Hall of Fame Class of 1985
Information submitted in a nomination letter to the U.S. National Ski Hall of Fame by Otto and endorsed by President Gerald Ford.
Robert Parker’s crowning achievement was as a co-founder of the ski museum at Vail. Its purpose: to collect memorabilia and paraphernalia of bygone days, literature and photographs pertaining to the phenomenal growth in popularity of the sport, not only in his home state but in all of America.
Robert Parker was born in Evanston, Illinois in 1922, growing up at his family’s home in Massachusetts. Introduced to skiing at an early age, he was active in both alpine and jumping.
Entering St. Lawrence University at Canton, New York provided an unexpected lucky break. The most personable Otto Schneibs was coaching the school ski team. Parker competed in both the alpine and nordic venues “with plenty of gusto but little finesse.”
Shortly after the bombing of Pearl Harbor, he volunteered to join the army as a ski trooper and thus became a member of the 10th Mountain Division as a part of the 87th Regiment. Participating in combat action during the final phases of WWII in northern Italy, he was decorated with the Bronze Star with Oak Leaf Clusters. After the war ended, he enrolled at the University of Washington in Seattle to finish his college education.
Coincidentally, he also became the president of the “Husky Winter Sports Club” with priority given to developing recreational skiing. His path for the future was set from this point on. Skiing would become his life’s vocation.
After a stint as a climbing guide during the summer months at Mt. Rainier and in Wyoming, he moved to Aspen, Colorado where he joined the local Ski Patrol. This was the first bona fide certified professional ski patrol in America. With his peers, he pioneered methods in avalanche control and improved ski patrol rescue procedures. He took time out to get married and (more or less) spent his honeymoon at Grenoble, France. Aside from studying the French language, he won a few prestigious races and made a host of friends. Furthermore, he passed the demanding French National Alpine School Instructors Exam in Chamonix.
A position with the postwar American Forces stationed in Austria as a civilian advisor kept Parker busy from 1951 to 1955. It also gave him the opportunity to win the U.S. Forces in Austria championships several times.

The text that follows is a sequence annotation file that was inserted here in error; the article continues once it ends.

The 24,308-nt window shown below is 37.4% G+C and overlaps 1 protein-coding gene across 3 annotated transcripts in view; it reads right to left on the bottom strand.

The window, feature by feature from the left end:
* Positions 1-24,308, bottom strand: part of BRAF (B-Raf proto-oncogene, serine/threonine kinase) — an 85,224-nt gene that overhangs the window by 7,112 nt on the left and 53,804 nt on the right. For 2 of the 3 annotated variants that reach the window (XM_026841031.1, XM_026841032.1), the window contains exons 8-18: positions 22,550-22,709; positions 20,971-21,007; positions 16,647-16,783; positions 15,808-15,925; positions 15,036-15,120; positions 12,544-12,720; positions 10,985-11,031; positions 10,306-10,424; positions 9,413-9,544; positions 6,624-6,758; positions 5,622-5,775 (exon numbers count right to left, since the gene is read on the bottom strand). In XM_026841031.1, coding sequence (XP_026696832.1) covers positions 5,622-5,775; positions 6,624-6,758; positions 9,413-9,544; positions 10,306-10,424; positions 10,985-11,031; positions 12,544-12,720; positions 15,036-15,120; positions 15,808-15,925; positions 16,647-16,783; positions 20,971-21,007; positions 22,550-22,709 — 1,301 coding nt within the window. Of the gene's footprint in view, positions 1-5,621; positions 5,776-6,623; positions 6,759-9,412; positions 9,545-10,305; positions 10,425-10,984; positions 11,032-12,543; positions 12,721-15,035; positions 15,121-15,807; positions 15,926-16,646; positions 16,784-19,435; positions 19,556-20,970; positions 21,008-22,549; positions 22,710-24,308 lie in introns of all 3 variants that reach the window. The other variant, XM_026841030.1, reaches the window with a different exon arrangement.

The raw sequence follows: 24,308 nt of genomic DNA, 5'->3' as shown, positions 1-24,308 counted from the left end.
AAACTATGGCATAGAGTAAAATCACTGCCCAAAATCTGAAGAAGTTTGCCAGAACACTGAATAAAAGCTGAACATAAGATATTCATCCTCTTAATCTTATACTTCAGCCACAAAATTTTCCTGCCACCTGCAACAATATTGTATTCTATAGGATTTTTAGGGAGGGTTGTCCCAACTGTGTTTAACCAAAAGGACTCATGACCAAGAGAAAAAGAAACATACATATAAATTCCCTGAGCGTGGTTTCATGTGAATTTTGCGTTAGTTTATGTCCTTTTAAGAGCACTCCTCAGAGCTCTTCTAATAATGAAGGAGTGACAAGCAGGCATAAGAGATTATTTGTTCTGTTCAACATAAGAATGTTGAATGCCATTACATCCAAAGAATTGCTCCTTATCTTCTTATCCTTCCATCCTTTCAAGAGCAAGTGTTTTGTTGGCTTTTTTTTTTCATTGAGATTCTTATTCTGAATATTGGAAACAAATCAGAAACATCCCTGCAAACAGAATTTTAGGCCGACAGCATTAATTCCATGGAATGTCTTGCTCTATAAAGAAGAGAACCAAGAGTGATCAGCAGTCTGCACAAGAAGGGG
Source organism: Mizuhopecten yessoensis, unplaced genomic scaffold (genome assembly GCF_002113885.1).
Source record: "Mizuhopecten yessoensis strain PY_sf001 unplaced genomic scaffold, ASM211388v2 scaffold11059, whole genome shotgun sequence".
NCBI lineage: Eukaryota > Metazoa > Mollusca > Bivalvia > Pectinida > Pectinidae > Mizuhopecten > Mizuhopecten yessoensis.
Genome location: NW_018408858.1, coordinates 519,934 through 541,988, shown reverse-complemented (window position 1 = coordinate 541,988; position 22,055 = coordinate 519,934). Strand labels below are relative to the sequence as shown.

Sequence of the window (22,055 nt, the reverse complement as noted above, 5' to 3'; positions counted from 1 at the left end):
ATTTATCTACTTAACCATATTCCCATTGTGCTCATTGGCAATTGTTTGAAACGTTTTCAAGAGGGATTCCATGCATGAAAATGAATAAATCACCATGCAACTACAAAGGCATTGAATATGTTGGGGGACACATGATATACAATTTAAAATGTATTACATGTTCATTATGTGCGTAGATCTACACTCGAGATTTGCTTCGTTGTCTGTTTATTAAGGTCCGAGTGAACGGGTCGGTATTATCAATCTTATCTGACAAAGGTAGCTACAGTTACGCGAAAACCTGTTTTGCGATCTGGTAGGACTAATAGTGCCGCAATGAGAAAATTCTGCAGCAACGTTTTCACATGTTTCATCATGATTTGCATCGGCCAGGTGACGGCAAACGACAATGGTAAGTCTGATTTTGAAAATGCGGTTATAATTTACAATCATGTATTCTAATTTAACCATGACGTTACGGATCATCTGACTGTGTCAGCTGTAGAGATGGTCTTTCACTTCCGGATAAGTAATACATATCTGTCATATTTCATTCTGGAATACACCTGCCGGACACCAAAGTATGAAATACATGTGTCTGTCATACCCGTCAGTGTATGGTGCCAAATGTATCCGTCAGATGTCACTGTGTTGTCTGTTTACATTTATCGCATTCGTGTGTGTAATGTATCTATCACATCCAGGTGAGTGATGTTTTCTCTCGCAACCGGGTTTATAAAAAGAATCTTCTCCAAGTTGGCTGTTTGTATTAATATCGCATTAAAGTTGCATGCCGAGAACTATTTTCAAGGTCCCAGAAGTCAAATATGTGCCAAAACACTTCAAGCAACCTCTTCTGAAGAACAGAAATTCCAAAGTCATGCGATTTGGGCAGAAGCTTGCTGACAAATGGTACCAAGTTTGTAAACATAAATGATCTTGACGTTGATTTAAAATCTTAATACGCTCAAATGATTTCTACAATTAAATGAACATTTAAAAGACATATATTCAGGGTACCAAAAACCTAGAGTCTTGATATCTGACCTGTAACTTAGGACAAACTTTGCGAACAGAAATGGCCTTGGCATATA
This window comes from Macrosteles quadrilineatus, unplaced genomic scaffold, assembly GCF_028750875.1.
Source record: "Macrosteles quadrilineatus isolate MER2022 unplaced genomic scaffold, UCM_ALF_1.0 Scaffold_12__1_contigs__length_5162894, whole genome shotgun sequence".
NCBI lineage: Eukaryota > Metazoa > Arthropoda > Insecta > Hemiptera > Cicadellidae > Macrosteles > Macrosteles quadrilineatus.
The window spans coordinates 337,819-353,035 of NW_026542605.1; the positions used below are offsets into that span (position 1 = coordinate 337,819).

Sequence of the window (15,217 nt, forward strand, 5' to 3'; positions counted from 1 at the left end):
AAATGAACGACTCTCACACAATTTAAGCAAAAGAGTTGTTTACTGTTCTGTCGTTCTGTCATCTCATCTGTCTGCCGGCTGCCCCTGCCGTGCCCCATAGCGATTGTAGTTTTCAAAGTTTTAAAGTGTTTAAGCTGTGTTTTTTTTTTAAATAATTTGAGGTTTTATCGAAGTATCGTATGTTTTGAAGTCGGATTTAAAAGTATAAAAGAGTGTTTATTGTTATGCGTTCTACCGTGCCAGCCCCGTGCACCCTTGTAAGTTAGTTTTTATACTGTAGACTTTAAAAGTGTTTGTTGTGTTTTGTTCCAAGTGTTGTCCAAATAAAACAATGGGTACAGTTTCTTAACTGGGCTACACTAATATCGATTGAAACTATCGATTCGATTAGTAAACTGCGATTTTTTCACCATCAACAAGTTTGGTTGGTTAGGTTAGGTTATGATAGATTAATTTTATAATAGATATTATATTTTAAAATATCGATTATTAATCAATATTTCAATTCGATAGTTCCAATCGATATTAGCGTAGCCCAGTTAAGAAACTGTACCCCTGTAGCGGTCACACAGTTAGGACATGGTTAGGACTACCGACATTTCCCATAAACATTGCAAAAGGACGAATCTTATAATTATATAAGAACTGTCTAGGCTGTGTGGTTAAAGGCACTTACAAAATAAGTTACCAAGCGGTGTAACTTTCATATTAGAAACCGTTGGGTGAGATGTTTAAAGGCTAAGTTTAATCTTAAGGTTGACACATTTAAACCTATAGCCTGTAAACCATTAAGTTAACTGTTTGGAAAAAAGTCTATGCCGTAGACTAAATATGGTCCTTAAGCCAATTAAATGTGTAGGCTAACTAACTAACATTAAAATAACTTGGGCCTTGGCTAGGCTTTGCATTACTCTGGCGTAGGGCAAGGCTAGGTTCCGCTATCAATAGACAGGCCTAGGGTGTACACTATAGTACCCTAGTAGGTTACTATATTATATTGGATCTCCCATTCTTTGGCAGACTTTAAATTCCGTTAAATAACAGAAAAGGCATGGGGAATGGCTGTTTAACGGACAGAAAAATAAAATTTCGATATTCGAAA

The end to his racing career came when he took a bad fall, resulting in a neck injury with a cracked vertebrae.
Again back in the USA, he became editor of Skiing Magazine, building it into a sleek, four-color showcase. With this public forum at his disposal, he concentrated on promoting lift safety regulations and legislation. In cooperation with Willy Schaeffler, he and Bill Lash successfully publicized the efforts of the Professional Ski Instructors of America in establishing a unified method of teaching.
On the horizon beckoned a unique opportunity for the always adventurous and farsighted Robert Parker. Vail in Colorado was in the making. He joined forces with Pete Seibert (Hall of Famer 1983) and founder and driving force behind this development. They coined the slogan: Vail, Colorado – Ski Country U.S.A. The rest is history. Vail was here to stay.
Parker became vice-president of the corporation and its marketing director, a position at which he excelled with novel ideas to attract skiers from every walk of life. His innovative ideas for developing skiers and racers are simply too numerous to list but they all showed remarkable results. Some were: International Team Races, World Cup Competitions, Legends of Skiing Race and Gerald Ford Celebrity Cup.
After helping with base area planning and obtaining the essential U.S. Forest Service permit for adjacent Beaver Creek, Parker returned to Vail as vice-president, operations. Just prior to retirement in 1985, he conceived of and led a U.S. Ambassadors ski counseling mission to mainland China.
Robert Parker was elected to the U.S. National Ski Hall of Fame in 1985.
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